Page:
Northern Ireland’s ‘Diamond Wood’ at Bentra, Whitehead is sparkling with life, thanks to the tree-planting efforts of over 1,000 local people who dug deep earlier this year.

Recent works, including an improved 2 kilometre pathway network, complete the transformation and make a visit to this quiet corner of nature a must for all nature lovers.

The new wood is the result of a partnership between the Woodland Trust and proud owner Carrickfergus Borough Council. It’s one of 60 Diamond Woods springing to life across the UK as part of the Trust’s Jubilee Woods project, which marks the Queen’s historic Diamond Jubilee.

Our Northern Ireland gem is home to at least 60,000 native saplings. Other features include a dazzling steel tree sculpture with 60 metal leaves; while one of summer’s highlights is a glorious wildflower meadow, boasting vibrant displays of cornflower marigold, poppy, ox-eye daisy and yellow rattle. A 1,000 square metre wildlife-rich pond has already been explored by young people in numerous pond-dipping events.

Gregor Fulton, site manager with the Woodland Trust, said: “We’re extremely grateful to Carrickfergus Borough Council for making this land available. Thanks to collective efforts, we have a precious woodland which marks the Queen’s 60-year reign, while making a lasting contribution to the environment.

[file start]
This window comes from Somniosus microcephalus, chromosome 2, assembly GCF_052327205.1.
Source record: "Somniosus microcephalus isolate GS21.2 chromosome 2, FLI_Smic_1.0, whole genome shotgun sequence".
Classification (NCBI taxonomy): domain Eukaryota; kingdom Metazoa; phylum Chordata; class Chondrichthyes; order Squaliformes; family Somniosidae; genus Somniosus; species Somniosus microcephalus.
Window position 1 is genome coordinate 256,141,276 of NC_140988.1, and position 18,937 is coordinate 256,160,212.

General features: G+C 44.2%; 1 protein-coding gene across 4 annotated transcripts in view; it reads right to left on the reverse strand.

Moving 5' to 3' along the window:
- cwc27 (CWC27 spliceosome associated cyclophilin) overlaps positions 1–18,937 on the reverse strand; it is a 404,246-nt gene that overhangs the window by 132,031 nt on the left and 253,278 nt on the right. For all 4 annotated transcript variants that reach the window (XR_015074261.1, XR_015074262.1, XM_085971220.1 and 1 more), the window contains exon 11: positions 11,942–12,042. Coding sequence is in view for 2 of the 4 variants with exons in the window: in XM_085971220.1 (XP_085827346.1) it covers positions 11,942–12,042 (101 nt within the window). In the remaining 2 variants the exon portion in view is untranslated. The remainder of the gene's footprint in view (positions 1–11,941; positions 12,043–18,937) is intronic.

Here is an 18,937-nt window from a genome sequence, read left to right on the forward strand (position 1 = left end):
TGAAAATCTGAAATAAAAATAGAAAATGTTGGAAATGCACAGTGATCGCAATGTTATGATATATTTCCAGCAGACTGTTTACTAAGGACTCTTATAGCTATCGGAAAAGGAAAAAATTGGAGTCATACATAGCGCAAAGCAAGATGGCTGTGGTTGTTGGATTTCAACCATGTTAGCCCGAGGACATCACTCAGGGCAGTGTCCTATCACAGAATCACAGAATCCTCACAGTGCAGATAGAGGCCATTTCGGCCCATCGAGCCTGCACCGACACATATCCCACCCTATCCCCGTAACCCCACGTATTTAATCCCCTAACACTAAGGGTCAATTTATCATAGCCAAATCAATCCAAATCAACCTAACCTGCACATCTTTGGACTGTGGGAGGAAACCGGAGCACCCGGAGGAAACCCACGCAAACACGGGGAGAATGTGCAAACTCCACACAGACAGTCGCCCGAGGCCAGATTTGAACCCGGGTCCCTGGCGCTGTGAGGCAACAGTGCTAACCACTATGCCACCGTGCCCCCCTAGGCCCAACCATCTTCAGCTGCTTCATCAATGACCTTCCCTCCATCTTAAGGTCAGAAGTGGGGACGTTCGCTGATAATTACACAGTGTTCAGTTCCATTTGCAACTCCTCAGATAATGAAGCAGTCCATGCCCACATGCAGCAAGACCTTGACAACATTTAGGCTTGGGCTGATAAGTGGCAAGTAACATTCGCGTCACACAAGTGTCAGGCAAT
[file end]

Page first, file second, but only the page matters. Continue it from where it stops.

“The finishing touch has been improvements to the pathways, made possible thanks to funding from Biffa Award. And we really hope that local people and visitors en route to the scenic Antrim Coast will take time to explore this young wood – whatever the season.”

Whitehead Diamond Jubilee Wood is funded by Forest Service and GROW under the NI Rural Development Programme. Improvements to the pathways have been funded by Biffa Award.

To find out more or to join ‘the Friends of Whitehead Diamond Jubilee Wood’ – a voluntary group of local people dedicated to caring for this natural resource – contact Stephen Daye at Carrickfergus Borough Council. Telephone 028 9335 8000; email; or visit

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